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Human Rights Still Weak, UN Envoy Says

Cambodians live in fear—of the state, swindlers, police and the courts—a UN special envoy said Monday, in the midst of a ten-day visit on International Human Rights Day.

Yash Ghai, the UN secretary-general's special human rights envoy to Cambodia, said tours of numerous communities across Cambodia demonstrated that the rights situation was getting worse.

To mark Rights Day, groups appealed to the government to halt land theft of the dispossessed and the arrests of protesters. A mass rally was held, and included the participation of Ghai and US Ambassador Joseph Mussomeli.

Ghai called on people to celebrate "our common humanity and our common commitment to human rights and human dignity."

"I think it's very good sign that this march was allowed after all these years," Mussomeli said. "Things are getting a little better."

But the rights to property, freedom of expression and other basic rights have suffered in recent months, groups said.

"There is still a lack of necessary basic human rights, such as land rights, and freedom of expression," said Thun Saray, head of the rights group Adhoc.

Government officials told the Associated Press they refused to meet with Ghai, who has emerged as a sharp critique of Prime Minister Hun Sen and his policies.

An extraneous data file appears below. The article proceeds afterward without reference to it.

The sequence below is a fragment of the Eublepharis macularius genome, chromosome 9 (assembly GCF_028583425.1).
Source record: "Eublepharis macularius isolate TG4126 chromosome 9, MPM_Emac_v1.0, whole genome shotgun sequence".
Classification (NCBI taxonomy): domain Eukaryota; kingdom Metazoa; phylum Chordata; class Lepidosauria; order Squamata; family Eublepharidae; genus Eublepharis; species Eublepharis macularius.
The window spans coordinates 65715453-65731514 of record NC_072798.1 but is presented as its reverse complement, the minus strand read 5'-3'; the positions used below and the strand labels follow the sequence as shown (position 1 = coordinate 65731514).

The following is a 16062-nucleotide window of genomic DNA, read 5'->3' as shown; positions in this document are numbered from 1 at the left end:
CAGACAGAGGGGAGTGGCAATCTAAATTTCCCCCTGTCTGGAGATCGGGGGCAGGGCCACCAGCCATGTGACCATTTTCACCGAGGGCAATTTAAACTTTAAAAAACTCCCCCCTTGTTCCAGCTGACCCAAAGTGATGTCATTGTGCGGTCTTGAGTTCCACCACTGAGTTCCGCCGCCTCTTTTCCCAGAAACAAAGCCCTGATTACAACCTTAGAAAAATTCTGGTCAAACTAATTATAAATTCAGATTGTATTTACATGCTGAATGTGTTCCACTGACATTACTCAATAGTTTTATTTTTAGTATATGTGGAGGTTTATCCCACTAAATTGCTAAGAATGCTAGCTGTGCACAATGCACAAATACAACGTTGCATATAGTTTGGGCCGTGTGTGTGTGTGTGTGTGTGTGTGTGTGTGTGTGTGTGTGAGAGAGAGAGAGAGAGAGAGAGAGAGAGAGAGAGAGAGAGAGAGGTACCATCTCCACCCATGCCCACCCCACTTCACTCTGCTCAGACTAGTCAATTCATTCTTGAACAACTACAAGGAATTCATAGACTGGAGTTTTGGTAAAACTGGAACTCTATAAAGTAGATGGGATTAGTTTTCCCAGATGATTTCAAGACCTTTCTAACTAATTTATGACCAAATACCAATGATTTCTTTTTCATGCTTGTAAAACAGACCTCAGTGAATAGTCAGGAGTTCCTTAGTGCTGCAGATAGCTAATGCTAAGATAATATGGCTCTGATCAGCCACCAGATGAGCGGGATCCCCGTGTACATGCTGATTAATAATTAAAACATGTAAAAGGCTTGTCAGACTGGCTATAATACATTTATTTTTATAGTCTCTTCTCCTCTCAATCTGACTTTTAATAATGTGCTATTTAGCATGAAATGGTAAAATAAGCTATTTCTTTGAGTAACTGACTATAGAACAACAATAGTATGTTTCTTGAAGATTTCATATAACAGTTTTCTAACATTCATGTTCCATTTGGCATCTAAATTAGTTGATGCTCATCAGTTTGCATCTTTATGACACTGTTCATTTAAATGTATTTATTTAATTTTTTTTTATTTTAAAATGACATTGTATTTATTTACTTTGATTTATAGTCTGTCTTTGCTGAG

Government spokesman Khieu Kanharith said development projects were not evicting people.

"They prepared another place for the people," he said. "Now the problem is there are many people who know what places are to be developed."

Squatters who anticipate the rising value of land move in and take over, he said.

"When the authorities went, it was the people that used weapons—guns—against the authorities, who wear the king's seal," he said. "It is like this everywhere."

Meanwhile on Rights Day, labor leaders in Siem Reap say they were threatened for joining in marches on Monday.

Ken Chheng Lang, vice president of the Cambodian Construction Federation, said an anonymous caller claiming to be the provincial governor insinuated that the Federation's plans to submit a petition to the provincial governor could lead them to harm.

"I asked him who he was, where he was coming from. I asked him that," Ken Cheng Lang said. "He said, 'I am the provincial governor. You are strong? Come to my place right away. I am at the provincial hall, waiting to meet you. If you have any grief, come to meet with me, you don't have to do that. Your letter of information is big? How big is it, that letter of information.'"

Then the caller hung up.

Provincial Governor Sou Phirin said he had not called, and he would look into the allegations.